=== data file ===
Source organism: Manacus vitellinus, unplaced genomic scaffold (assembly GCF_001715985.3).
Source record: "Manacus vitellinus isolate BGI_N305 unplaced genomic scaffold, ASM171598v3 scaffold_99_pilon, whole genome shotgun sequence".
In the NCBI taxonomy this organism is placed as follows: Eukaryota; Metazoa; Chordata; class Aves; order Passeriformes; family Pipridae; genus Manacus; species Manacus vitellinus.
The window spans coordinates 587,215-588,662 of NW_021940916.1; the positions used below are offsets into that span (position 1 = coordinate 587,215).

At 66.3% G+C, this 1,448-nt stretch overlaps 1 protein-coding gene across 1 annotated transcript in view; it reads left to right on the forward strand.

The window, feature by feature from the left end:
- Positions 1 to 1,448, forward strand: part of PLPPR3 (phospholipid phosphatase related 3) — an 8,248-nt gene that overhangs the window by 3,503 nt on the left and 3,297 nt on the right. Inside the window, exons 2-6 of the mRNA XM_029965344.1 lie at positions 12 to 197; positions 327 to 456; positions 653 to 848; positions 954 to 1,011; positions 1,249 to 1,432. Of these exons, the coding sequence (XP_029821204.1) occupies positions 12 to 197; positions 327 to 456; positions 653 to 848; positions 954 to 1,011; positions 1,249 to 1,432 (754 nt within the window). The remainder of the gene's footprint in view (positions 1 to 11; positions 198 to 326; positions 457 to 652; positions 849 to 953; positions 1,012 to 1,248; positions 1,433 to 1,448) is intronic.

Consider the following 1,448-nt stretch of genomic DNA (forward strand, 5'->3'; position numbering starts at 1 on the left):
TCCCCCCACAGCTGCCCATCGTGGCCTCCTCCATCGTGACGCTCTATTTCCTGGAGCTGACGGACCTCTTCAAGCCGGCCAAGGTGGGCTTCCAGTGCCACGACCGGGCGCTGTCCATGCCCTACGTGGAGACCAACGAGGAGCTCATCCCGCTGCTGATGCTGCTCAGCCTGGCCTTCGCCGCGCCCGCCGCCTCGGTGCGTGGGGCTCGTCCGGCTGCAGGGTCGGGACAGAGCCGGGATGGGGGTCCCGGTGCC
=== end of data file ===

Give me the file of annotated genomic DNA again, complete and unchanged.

Source organism: Manacus vitellinus, unplaced genomic scaffold (assembly GCF_001715985.3).
Source record: "Manacus vitellinus isolate BGI_N305 unplaced genomic scaffold, ASM171598v3 scaffold_99_pilon, whole genome shotgun sequence".
In the NCBI taxonomy this organism is placed as follows: Eukaryota; Metazoa; Chordata; class Aves; order Passeriformes; family Pipridae; genus Manacus; species Manacus vitellinus.
The window spans coordinates 587,215-588,662 of NW_021940916.1; the positions used below are offsets into that span (position 1 = coordinate 587,215).

At 66.3% G+C, this 1,448-nt stretch overlaps 1 protein-coding gene across 1 annotated transcript in view; it reads left to right on the forward strand.

The window, feature by feature from the left end:
- Positions 1 to 1,448, forward strand: part of PLPPR3 (phospholipid phosphatase related 3) — an 8,248-nt gene that overhangs the window by 3,503 nt on the left and 3,297 nt on the right. Inside the window, exons 2-6 of the mRNA XM_029965344.1 lie at positions 12 to 197; positions 327 to 456; positions 653 to 848; positions 954 to 1,011; positions 1,249 to 1,432. Of these exons, the coding sequence (XP_029821204.1) occupies positions 12 to 197; positions 327 to 456; positions 653 to 848; positions 954 to 1,011; positions 1,249 to 1,432 (754 nt within the window). The remainder of the gene's footprint in view (positions 1 to 11; positions 198 to 326; positions 457 to 652; positions 849 to 953; positions 1,012 to 1,248; positions 1,433 to 1,448) is intronic.

Consider the following 1,448-nt stretch of genomic DNA (forward strand, 5'->3'; position numbering starts at 1 on the left):
TCCCCCCACAGCTGCCCATCGTGGCCTCCTCCATCGTGACGCTCTATTTCCTGGAGCTGACGGACCTCTTCAAGCCGGCCAAGGTGGGCTTCCAGTGCCACGACCGGGCGCTGTCCATGCCCTACGTGGAGACCAACGAGGAGCTCATCCCGCTGCTGATGCTGCTCAGCCTGGCCTTCGCCGCGCCCGCCGCCTCGGTGCGTGGGGCTCGTCCGGCTGCAGGGTCGGGACAGAGCCGGGATGGGGGTCCCGGTGCC